I recently had the chance to visit Roche-A-Cri State Park in central Wisconsin on a hiking and camping trip. Before the trip, I knew virtually nothing about this park other than it had campsites, hiking trails, and some sort of mound in the center. Was this mound a large hill? Perhaps a Native American burial mound? Who knew!
Driving north from Madison for an hour and a few minutes, getting there was simple. According to the map, the park is only a few miles away from Adams and Friendship. I knew that these towns were small, but I also knew that they were just big enough to make the park feel less secluded than I was hoping for. I was pleasantly surprised that this wasn’t really an issue. Aside from a few ambulance sirens in the morning, the park was quiet and peaceful.
Roche-A-Cri State Park surrounds and protects the 300 foot high rock formation, the Roche-A-Cri Mound. (Mystery solved, a rock!) At the base, the rock contains Native American petroglyphs in the shapes of canoes, birds, and geometric designs. While faded and somewhat difficult to make out, these are worth seeing, if only to appreciate their age. (I’ll touch on those more in the part II post.)
Links: Park Map Trail Descriptions
The most scenic trail at the park by far is the Top of the Rock Trail. The Top of the Rock Trail contains 303 stairs that bring climbers up some 300 feet to experience incredible views of the surrounding forest and countryside. And yes, the only way to the top is by stairs. The trail isn’t marked by name on the park map, but is instead shown by a bunch of stair drawings/lines. I circled it in blue below.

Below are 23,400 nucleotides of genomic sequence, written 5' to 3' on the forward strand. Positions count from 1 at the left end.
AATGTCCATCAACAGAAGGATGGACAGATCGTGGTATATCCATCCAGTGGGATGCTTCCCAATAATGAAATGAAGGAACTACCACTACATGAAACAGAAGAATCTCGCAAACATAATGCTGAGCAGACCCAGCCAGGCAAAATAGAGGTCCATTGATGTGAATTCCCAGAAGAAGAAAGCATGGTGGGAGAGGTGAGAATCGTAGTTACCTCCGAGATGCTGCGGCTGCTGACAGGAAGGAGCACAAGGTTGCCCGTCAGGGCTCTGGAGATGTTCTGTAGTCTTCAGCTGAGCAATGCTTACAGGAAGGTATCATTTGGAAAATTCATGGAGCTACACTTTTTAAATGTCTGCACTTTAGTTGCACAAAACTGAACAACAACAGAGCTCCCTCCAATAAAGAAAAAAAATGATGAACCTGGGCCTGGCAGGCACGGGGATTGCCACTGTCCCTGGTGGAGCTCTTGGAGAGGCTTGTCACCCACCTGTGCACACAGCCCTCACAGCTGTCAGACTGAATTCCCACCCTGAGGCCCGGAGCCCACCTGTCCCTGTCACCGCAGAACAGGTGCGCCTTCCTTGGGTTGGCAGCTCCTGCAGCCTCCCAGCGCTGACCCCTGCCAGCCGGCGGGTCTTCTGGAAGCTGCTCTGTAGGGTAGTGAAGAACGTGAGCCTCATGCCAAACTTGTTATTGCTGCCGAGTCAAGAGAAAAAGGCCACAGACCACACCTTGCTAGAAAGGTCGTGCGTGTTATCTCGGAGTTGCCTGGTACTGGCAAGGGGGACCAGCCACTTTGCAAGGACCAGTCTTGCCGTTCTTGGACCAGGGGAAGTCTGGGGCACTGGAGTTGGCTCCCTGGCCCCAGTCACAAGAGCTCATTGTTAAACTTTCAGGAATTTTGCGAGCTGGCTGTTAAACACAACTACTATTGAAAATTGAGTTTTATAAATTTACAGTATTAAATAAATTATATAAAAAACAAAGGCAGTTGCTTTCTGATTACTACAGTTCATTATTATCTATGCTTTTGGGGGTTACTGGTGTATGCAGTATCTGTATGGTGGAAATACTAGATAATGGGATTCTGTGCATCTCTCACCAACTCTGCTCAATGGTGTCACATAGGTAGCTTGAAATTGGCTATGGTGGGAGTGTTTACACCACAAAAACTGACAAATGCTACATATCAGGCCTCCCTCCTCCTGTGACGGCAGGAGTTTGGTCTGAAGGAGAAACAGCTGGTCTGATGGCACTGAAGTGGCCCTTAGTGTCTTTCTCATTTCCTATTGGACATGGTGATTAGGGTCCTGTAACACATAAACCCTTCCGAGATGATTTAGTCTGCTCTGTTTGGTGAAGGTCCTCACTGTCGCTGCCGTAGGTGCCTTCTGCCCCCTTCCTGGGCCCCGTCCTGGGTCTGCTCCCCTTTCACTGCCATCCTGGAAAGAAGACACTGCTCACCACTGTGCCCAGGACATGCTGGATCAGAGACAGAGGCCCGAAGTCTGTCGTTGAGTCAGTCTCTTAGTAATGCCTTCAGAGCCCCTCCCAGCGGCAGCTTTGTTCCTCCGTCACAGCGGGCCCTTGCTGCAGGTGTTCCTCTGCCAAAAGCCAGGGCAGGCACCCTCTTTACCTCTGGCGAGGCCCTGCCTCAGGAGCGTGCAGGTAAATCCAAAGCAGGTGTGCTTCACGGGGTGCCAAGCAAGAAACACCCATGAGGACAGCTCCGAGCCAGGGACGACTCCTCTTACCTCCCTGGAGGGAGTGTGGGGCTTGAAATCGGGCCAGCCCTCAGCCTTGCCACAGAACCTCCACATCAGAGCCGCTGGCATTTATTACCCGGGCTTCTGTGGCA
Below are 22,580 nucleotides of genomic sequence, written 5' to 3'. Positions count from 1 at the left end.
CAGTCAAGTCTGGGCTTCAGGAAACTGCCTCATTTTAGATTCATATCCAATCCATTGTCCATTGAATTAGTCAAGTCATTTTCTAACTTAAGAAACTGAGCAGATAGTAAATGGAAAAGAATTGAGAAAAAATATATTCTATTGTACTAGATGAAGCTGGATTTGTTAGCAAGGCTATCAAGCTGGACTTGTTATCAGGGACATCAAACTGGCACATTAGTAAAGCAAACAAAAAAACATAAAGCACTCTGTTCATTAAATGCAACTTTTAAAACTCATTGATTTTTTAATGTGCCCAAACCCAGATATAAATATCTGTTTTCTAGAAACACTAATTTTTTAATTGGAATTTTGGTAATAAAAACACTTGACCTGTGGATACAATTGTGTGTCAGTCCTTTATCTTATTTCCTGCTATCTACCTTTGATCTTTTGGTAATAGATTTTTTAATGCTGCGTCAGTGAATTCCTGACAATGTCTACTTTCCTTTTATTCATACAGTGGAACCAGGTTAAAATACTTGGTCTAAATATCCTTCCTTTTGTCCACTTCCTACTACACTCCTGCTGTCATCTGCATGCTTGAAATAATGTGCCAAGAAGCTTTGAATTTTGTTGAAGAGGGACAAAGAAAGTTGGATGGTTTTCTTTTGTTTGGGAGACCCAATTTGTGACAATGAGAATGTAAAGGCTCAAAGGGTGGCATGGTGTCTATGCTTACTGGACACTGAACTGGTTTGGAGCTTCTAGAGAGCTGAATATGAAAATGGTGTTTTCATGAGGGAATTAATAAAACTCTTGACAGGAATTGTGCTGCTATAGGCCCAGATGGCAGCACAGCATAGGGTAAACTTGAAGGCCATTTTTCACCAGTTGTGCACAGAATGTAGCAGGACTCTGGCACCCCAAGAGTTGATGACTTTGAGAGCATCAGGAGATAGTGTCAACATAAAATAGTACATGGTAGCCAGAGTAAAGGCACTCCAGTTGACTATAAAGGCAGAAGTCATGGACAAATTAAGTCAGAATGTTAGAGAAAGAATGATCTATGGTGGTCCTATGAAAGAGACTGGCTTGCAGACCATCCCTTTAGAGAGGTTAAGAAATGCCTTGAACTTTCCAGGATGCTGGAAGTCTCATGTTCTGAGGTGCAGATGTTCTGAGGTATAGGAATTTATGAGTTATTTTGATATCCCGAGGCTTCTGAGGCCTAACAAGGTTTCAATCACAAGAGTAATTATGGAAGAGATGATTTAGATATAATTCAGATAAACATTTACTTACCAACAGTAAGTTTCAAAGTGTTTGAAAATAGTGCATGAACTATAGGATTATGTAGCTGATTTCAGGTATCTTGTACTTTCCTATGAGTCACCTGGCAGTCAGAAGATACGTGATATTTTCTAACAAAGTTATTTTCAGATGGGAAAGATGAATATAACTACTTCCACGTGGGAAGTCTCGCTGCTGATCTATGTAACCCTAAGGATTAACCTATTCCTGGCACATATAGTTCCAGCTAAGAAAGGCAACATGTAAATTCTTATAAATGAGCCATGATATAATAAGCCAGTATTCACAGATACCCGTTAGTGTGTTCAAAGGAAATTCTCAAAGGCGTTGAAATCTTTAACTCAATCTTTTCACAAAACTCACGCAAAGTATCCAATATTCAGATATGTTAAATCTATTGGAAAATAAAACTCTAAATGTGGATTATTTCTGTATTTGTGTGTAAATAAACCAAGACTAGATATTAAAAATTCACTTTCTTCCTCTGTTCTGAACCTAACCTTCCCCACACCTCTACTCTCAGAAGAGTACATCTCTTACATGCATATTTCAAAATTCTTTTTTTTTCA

Here we go! Beginning with a nice, gradual climb, the trail quickly turns to stairs. Lots of stairs.
No where to go but up! Or back down, I guess, but that would be quitting. The trail has ample places to stop along the way. At each landing you will also find signs teaching you about the mound, how it was formed, what it’s made of, etc.. These signs reference what amazing things you will see at the top, providing further motivation for you to get up there.
Trees growing on the side of the mound.
About halfway up, you can see the platform at the top! So close!
Made it! At the top you will find a long, fenced in walkway leading to an overlook.
Once on top, you can see for miles and miles. Pictures and maps found along the outer rail of the outlook platform show you other landmarks and rock formations near by that you can look for.
It’s likely that you will see a few turkey vultures flying around. One of the other trails in the park is named Turkey Vulture Trail for their presence and activity in the area. I personally find them to be kind of cute, in a crazy, raptor bird sort of way.
Once you’re done enjoying the view, it’s time to climb back down. Unfortunately, the only way down is the way you just climbed up. If your legs are feeling a little wobbly from the climb, and any hiking you did before it, grab on to those guard rails. It’s a long way to fall.
While this climb was strenuous and testing, it was definitely worth it. It was also a fantastic workout. The staircases are wide and well built, making them as enjoyable as they can be for stairs. If you’re at all worried about the difficulty, remember to take it at your own pace and pause for rests along the way. Many people were doing this, so absolutely no shame in that.
So ends part I of the Roche-A-Cri story. While this section of the hike was very scenic, it only made up a tiny section of the 4.5ish miles hiked. Stay tuned for more, including some gorgeous pictures of the mound itself.
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